FeaturesLeave the Earth Behind

Leave the Earth Behind

The people behind Gallery are responsible, so the articles in this earth-themed issue are likely to give the readers a gentle prod in a slightly more sustainable direction. We all know we should recycle more, consume less and generally take better care of our planet – because it’s the only one we’ve got.

Those who disagree regard our planetary home as an infinite well of resources that must be exploited for maximum profit; they shrug off the evidence of our impact on the globe as questionable, biased or just “alternative facts”. In an age of melting glaciers and dying forests those people are starting to look very stupid indeed, but they’re in control of the world, and even as we battle them a third viewpoint has emerged. It is held by a faction who definitely agree that our species is ruining the planet, but their preferred solution is that we keep burning up resources, industrialise at a faster rate, and work together for a common goal – not to save our planet, but to leave it behind and find a new one.

Moonbase Amazon and the MMyspace from Mars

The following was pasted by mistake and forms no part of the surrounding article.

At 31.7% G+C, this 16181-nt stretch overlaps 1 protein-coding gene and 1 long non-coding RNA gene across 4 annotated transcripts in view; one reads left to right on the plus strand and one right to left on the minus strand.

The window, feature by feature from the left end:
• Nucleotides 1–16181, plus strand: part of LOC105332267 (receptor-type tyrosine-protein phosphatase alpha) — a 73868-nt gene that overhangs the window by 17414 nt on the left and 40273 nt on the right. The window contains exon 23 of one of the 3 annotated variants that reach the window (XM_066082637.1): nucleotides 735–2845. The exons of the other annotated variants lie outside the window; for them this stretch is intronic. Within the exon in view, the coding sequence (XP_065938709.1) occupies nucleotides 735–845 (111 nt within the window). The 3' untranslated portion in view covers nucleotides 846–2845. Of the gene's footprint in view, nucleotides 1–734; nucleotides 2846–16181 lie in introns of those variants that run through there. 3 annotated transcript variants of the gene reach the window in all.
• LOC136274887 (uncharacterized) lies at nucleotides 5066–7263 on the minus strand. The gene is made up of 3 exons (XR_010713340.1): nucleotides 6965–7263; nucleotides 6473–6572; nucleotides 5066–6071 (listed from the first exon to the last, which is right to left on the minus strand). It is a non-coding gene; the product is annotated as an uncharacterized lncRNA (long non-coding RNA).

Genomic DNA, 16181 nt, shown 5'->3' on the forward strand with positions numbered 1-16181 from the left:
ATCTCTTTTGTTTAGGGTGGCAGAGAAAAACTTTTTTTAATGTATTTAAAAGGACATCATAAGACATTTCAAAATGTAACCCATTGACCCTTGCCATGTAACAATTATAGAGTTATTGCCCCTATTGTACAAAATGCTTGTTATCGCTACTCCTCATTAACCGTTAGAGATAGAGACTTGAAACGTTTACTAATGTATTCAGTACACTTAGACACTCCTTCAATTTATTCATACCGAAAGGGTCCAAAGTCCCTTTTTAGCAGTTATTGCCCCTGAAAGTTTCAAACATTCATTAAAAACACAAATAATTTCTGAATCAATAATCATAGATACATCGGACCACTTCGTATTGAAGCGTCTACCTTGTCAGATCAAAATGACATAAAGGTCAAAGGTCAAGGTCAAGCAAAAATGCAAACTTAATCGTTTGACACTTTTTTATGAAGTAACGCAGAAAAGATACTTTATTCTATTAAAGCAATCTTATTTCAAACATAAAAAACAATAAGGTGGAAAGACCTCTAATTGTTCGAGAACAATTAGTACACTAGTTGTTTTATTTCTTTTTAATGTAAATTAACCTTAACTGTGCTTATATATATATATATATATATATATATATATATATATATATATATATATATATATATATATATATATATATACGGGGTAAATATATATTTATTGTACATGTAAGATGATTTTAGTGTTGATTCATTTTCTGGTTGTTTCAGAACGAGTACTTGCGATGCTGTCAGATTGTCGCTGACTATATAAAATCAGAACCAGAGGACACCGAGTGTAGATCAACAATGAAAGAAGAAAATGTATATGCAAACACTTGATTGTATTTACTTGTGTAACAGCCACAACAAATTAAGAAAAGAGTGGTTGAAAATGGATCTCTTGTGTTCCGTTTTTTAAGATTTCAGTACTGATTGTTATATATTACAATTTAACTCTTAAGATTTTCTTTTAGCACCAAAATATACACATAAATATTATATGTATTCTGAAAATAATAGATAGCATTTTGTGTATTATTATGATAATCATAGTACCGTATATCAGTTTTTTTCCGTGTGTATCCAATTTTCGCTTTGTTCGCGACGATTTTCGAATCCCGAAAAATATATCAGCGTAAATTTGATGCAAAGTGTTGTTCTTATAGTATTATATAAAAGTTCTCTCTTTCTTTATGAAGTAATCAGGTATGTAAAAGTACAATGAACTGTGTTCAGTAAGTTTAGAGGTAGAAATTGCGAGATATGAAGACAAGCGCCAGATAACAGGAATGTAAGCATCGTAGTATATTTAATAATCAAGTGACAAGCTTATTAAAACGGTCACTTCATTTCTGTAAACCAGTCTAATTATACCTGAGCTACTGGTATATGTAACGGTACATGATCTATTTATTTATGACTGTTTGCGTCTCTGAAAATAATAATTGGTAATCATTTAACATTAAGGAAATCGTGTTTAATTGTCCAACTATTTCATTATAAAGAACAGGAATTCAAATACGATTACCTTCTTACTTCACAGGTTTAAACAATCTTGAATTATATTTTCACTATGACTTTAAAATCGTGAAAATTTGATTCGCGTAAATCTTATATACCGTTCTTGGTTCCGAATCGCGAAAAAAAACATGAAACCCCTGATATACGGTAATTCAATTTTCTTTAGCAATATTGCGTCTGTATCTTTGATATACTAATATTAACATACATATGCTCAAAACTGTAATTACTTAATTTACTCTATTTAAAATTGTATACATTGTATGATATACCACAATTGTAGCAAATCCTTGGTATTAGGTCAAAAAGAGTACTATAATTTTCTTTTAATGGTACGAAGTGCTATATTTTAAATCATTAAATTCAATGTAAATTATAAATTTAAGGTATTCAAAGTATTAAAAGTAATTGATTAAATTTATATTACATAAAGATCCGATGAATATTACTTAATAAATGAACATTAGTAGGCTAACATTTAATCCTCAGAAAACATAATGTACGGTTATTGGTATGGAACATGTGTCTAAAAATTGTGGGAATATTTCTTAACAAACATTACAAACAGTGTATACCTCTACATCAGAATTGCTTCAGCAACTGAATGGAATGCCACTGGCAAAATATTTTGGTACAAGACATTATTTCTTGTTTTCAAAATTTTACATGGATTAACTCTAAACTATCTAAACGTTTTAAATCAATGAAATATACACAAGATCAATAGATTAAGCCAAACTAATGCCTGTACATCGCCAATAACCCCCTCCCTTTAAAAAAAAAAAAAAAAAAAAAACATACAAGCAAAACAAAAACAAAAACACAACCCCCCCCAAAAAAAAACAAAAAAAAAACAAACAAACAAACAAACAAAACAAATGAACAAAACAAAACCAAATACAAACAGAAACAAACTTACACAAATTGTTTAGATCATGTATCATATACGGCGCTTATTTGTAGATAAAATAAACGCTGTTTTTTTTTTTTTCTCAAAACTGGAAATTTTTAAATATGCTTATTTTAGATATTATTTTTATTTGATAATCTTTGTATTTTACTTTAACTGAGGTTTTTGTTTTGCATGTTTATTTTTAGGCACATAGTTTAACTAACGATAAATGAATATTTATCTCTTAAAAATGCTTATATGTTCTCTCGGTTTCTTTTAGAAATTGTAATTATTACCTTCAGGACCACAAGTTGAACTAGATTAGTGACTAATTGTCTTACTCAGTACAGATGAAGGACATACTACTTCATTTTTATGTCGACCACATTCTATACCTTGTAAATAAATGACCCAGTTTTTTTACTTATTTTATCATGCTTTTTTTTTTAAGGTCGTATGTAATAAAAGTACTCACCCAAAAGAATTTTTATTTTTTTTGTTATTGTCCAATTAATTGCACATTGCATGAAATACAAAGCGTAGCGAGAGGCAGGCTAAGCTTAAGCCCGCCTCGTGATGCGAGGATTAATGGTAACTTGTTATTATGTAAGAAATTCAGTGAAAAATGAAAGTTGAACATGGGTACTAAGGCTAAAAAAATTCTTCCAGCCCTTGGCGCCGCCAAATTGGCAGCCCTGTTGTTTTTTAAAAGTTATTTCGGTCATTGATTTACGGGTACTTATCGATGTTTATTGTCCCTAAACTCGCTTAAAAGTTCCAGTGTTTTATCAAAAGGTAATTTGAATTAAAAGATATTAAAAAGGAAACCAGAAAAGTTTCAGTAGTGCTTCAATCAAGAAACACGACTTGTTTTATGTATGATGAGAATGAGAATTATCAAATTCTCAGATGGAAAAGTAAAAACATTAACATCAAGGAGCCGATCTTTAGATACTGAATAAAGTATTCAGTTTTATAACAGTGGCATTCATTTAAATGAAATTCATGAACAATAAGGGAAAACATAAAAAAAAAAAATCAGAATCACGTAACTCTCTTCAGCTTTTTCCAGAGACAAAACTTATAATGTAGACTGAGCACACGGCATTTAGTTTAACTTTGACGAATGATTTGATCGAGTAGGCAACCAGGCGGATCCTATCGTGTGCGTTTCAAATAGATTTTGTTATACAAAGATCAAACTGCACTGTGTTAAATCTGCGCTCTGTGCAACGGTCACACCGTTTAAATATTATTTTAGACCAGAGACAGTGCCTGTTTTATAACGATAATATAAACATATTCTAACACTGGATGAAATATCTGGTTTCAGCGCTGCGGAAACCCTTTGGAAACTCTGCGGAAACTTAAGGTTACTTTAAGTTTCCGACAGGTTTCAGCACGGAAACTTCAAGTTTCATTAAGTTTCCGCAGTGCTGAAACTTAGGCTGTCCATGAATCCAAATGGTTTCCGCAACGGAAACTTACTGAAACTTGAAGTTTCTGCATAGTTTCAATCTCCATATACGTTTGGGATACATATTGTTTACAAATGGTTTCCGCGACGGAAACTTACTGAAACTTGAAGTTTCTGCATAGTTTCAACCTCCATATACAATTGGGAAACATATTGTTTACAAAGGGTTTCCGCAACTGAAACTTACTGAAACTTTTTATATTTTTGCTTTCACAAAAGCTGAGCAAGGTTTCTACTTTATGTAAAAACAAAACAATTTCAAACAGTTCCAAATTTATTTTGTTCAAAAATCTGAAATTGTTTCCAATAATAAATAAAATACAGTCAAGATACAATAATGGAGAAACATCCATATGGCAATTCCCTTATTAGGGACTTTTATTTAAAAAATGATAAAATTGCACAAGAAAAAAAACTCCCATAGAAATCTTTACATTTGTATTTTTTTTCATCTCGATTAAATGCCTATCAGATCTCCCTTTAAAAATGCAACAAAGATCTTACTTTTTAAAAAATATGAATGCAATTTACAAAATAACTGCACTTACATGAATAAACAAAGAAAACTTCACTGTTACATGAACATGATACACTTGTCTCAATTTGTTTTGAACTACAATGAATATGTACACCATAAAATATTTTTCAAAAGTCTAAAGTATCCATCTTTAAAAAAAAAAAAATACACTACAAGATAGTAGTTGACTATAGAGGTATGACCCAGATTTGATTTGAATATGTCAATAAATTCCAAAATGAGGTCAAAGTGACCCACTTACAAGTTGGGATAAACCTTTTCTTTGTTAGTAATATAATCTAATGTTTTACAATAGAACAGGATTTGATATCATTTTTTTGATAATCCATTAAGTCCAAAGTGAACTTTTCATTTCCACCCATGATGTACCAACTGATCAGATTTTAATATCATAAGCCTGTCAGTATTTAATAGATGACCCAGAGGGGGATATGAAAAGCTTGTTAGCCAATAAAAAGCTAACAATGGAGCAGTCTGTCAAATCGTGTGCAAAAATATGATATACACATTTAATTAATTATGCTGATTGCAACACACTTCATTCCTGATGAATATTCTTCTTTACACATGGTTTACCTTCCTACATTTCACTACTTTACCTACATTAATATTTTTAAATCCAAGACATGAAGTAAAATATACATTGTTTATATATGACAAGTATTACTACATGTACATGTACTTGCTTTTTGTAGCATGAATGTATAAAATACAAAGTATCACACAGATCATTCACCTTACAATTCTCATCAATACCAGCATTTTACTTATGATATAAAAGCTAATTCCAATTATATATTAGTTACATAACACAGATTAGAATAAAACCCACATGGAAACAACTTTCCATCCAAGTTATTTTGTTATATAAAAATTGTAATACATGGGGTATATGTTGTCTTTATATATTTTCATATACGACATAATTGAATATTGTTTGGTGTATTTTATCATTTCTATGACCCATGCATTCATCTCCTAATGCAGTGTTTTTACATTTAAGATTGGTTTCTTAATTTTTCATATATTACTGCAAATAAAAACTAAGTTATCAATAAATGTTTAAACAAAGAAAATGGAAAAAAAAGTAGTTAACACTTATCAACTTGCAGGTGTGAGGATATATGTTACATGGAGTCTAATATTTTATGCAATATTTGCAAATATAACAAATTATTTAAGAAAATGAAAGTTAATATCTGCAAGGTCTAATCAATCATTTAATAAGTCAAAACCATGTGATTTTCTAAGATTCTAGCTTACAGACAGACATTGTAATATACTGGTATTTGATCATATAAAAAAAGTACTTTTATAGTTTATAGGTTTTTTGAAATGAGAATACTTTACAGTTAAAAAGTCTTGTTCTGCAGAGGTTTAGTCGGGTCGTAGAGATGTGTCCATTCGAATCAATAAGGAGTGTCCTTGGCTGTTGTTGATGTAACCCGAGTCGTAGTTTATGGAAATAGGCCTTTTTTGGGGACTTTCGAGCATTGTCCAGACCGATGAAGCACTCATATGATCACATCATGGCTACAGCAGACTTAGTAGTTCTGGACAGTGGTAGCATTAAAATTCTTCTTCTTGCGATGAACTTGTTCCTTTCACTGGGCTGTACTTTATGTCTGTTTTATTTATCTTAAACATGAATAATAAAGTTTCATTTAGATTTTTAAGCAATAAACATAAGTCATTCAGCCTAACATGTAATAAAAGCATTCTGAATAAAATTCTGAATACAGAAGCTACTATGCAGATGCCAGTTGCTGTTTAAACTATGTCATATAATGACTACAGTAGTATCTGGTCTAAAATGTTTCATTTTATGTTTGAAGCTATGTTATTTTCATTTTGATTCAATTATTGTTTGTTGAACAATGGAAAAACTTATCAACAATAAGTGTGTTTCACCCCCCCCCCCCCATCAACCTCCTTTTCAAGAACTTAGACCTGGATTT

Colonising new worlds has been a dream of humanity for centuries, a goal expressed eloquently by utopian thinkers who thought that the human race was capable of coming together as one and making a new home amongst the stars. The likes of Arthur C Clarke gazed upwards to the heavens in hope, but today’s proponents of interplanetary travel are less socially idealistic. They are predominately drawn from the ranks of the super-rich, specifically California’s high-technology billionaires, and are attracted to space travel because they either can’t be bothered or lack the capacity to solve any problem on Earth that can’t be addressed with an app. These people certainly aren’t short on belief in their own abilities, but the only hitch is that establishing an off-world colony is, to put it mildly, somewhat more challenging than arranging to dodge tax on 24-hour delivery of a Sherlock box set. I too want to live on a planet with breathable air, so on the assumption that they are monitoring my email I’ve listed some roadblocks that our saviours will need to overcome.